The Minister of Information and Culture – Alhaji Lai Mohammed – held a meeting with leading film-makers in Lagos on Sunday. (Correct)

Bello (his half brother may also attend the party. (Wrong, missing bracket)

Bello (his half brother) may also attend the party. (Correct)

  1. Don’t mix commas with dashes:

Dr. Seidu, the former managing director – is an upright man. (Wrong)

Dr. Seidu, the former managing director, is an upright man.

  1. A relative clause can also serve as an appositive. When this happens, ensure the commas or dashes or brackets are also complete:

Democracy, which eluded Nigeria for many years, is still struggling to survive.

The Senate President, who was a former governor of Kwara State, used to be a member of the Peoples Democractic Party.


Answers to last week’s assignment

  1. I learnt that they are choosing the candidate tomorrow.

            (a) choosen (b) choosing (c) chosen (d) choose

  1. Please, don’t … my shirt.

            (a) dirt (b) rough (c) dirtify (d) roughen

  1. The panel has recommended that the managing director … on compulsory leave.

            (a) go (b) goes (c) have to go (d) was going

Those who got all the answers right

Anim Solomon, Kella Kelechi, Amoo Shina, Odunayo Awe, Ihekwoaba Ndidi, Riliwan Adio, Agnes Udofia, Toyin Oyewoga, Rotimi Oyedele, Oyaleke Nathaniel, Oluwadarasimi Obayemi, Bankole Dayo, Chris Thompson, Ajayi Olaseun, Ademola Adedokun, Abdulwadood Okatahi, Akodu Mudashiru, Adu Olugbenga, A. T. Perepou, Adetoyebi Yemisi,  Adebayo Ajagun, Kolawole Kareem, Fasasi Kehinde, Tayo Hunpe, Muoka Johnny, Halimat Awonuga, Joseph Ogunbayi, Chukwudi Iheanacho, Bankole Oluwatomiwa, Tunde Egbedokun, Bello Adunni, James Agatha, Yinka Alli- Owe, Omotayo Ijaola, Sunday Oyesiji, Akinyemi Taiwo, Tolztaj, Yekeen Mutiu, Ifeanyichukwu Ibekwe, Y.O Babaola, Akande Akeem, Muhammed Oriyomi, Oluseyi Aluko, Bolarinwa Nurudeen, Oludare Olufade, Okeowo Owalabi, A.B Adejumo, Akande Ijebu, Oladipo Isaac, Seyi Adewuyi, Roseline John, Wole Ogunsade, Bolarinwa Hodonu, Oyekan Oluseyi, Demurin Sunday, Roland Olisa, Uwejeta Ejovwokeoghene, Fasooto Ademola, Chisara Jonah,  Joel Ayansola, Akin Gandonu, Medina Ochayi, Chris. A. Oji, Tunde Egbedokun, Yemisi Oluyole,   David Uduak, Egbeita Body-Lawson, Olamide Idris, Moshood Akangbe, Raphael Daramola, Godwin Ogbonna, Odunayo Awe and Abdumajeed Adebayo.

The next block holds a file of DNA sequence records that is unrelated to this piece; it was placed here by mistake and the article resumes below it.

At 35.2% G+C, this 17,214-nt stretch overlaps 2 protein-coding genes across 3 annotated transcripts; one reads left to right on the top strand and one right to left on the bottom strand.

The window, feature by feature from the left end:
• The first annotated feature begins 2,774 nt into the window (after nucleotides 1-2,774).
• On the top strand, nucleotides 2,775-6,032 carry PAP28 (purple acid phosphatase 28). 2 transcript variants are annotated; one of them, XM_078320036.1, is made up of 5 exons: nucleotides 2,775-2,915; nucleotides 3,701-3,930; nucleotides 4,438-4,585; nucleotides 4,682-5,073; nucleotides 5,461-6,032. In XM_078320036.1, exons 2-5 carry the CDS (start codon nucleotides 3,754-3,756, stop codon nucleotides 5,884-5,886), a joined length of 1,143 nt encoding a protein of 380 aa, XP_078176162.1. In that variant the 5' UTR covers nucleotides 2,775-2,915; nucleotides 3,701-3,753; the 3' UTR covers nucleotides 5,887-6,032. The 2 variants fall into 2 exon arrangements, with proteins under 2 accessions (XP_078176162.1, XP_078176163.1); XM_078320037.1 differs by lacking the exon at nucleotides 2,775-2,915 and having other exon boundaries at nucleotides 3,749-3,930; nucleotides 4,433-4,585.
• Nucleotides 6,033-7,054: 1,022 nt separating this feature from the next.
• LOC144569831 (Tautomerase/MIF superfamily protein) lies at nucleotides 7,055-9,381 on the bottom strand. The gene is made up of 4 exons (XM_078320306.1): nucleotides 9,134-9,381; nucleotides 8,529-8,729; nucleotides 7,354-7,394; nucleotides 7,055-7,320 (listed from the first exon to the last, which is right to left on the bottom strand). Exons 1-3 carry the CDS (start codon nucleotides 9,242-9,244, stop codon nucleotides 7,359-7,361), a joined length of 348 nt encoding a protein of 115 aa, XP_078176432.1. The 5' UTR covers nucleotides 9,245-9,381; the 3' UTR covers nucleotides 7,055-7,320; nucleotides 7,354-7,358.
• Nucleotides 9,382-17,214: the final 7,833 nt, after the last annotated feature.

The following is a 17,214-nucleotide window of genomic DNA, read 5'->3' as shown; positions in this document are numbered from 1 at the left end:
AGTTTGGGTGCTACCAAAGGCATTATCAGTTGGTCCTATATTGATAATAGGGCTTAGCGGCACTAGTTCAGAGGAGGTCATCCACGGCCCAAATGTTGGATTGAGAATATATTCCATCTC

Others who did well

Ishola Oluwatoyin, Idris Wali, Olufunke Musa, Charles Ikoh, Oladimeji Sunday, Kolapo Barakat, Alaketu Ololade, Adeleke Anjaoluwa, Lawrence Okwe, Ariba Oluwaseyifunmi, 4rm Awka, Yetunde Akande, Awoluyi Sessi, Gabriel Opute, Adeleke Taiwo, Biyi Adekoya, Faith Oderinde, Rotimi Jaiyeoba, Agboworin Fapusekeji, Ibukun Emmanuel, Opute Dorcas, Okwori Victor, Abdulmajeed Bello, Gani Oladipo, Onochie Ngozichukwukan, Adeyemi Ogunjuwon, Ngwu Uchenna, Adegboyega Micheal, Ogunlade Sunday, Raji Deborah, Alifia Sunday , Adelugba M S, Onyiwe Chukwuka, Ogazi Paul, Alifia Sunday, Whensu J. H, Goodluck Chukwuemeka, Ilori Titilola, Nat Garmvwa, Femi Femkas, Ayodele Joseph, Daramola Oloniruha, Oladipupo Olanrewaju, Arimiyau Oyesiji, Opeagbe Atinuke, Adeola Faith, Adeyinka Stanley, David Osita, Nseobong,  Brown, Aremu Adebowale, Abdwakil Ashafa, Stephen Igwe, Ugochuku Godfrey, Gbenga Daramola, Akinwa Orinisan, Arokoyo Sylvester, Adedayo Folake, Aremu Afolabi, Emmanuel Oni, Kafar Adewale, Japhlet B.V, Foluke Ogunsanya, Chima Ukaegbu, Sulaimon Baleeqs, Faith Oderinde, Chris. A. Oji, Fasasi Mozidat, Tunde Akodu, Akoesienwa Abraham, Ogunleye Femi, Blessing Aghojare, Odinaka Michael, Folasade Makinde, Wale Afolabi  and Timothy Olufayo.


Home work

  1. Have they … the match?

        (a)   beginned (b) begun (c) began (d) beganned

  1. The … was specially prepared.

        (a) mother-in-law (b) mother’s-in-law (c) mothers’-in-law (d) mother-in-law’s

  1. Has the policeman gone?

        (a) Yes, he has not gone. (b) No, he has gone. (c) No he has not gone. (d) Yes, he may not have gone.